Ideas, innovations and original creations exist to be shared with others. But unfortunately, once you share your concepts with the world, it can be all too easy for someone to infringe upon your creativity.
The World Intellectual Property Organization defines intellectual property as “creations of the mind, such as inventions; literary and artistic works; designs; and symbols, names and images used in commerce.” It includes the aspects of your business that aren’t tangible, from your company’s name and logo to the products and ideas you put out.
Since your ideas and knowledge aren’t things you can protect with a lock and key, they are especially vulnerable to others taking or emulating them. If you are a business owner, it’s essential that you safeguard what you own before a problem arises. Here are a few of the most common ways business owners can protect their intellectual property rights.
A trademark serves as a sign that distinguishes the goods or services of one company from those of another. The possibilities for what you can trademark are virtually limitless, from your business name and branding to intangible things such as a sound or fragrance. In the event of an infringement case, a registered trademark will provide legal certainty for determining who is the original holder of the property.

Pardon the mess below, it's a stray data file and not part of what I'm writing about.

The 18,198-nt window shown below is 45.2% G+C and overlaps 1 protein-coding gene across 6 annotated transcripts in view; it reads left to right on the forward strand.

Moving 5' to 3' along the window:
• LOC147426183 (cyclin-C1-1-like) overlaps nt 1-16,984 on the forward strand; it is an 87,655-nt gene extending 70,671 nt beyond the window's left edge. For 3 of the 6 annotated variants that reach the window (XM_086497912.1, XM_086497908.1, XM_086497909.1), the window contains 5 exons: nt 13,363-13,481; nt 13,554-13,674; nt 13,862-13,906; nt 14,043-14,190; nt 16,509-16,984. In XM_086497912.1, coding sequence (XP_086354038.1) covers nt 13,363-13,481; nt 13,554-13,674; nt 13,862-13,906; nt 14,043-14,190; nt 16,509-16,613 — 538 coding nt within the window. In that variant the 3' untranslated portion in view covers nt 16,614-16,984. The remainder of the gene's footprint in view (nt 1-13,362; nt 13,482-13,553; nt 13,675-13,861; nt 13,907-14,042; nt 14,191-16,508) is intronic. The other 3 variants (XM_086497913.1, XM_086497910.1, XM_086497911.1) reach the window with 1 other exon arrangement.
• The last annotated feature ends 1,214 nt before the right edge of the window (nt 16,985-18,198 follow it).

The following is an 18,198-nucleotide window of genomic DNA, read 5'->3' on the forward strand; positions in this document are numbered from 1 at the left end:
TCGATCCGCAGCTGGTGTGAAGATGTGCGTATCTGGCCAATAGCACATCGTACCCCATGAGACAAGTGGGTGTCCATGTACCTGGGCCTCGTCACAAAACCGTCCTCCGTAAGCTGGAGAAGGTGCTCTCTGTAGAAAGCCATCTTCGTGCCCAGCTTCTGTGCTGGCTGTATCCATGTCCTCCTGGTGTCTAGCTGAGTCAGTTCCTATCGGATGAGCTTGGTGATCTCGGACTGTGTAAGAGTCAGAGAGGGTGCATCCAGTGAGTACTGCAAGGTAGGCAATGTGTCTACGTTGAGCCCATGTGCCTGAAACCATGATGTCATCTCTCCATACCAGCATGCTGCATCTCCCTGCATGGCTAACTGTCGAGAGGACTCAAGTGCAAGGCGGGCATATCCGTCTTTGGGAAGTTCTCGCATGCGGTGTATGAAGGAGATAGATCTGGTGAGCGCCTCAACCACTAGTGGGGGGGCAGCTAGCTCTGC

A copyright gives a creator legal rights over the literary and artistic works they create. While it won’t protect ideas, methods of operation or procedures, it does safeguard forms of expression, such as books, movies, music, advertisements and works of art. Copyright allows an owner to collect profits from their work if others use it and generally enables them to control who can use their work.
If you have a one-of-a-kind product or process, a patent will grant you the right to prevent or stop others from exploiting your invention. Unless they have your consent, no one else can make, use or distribute what you have patented. In most cases, a registered patent will protect your product for 20 years until you must apply again.
Trade secrets are any confidential information that gives your business a competitive edge, such as secret recipes, formulas or processes. While you can’t necessarily register trade secrets for legal protections, there are actions you can take to keep your information confidential. You can have your employees sign nondisclosure agreements that legally prohibit them from disclosing your trade secrets to others.
Ideas are meant to be shared, but not without the proper protections. Taking steps to safeguard your intellectual property rights will ensure that no one else benefits from your hard work and innovation.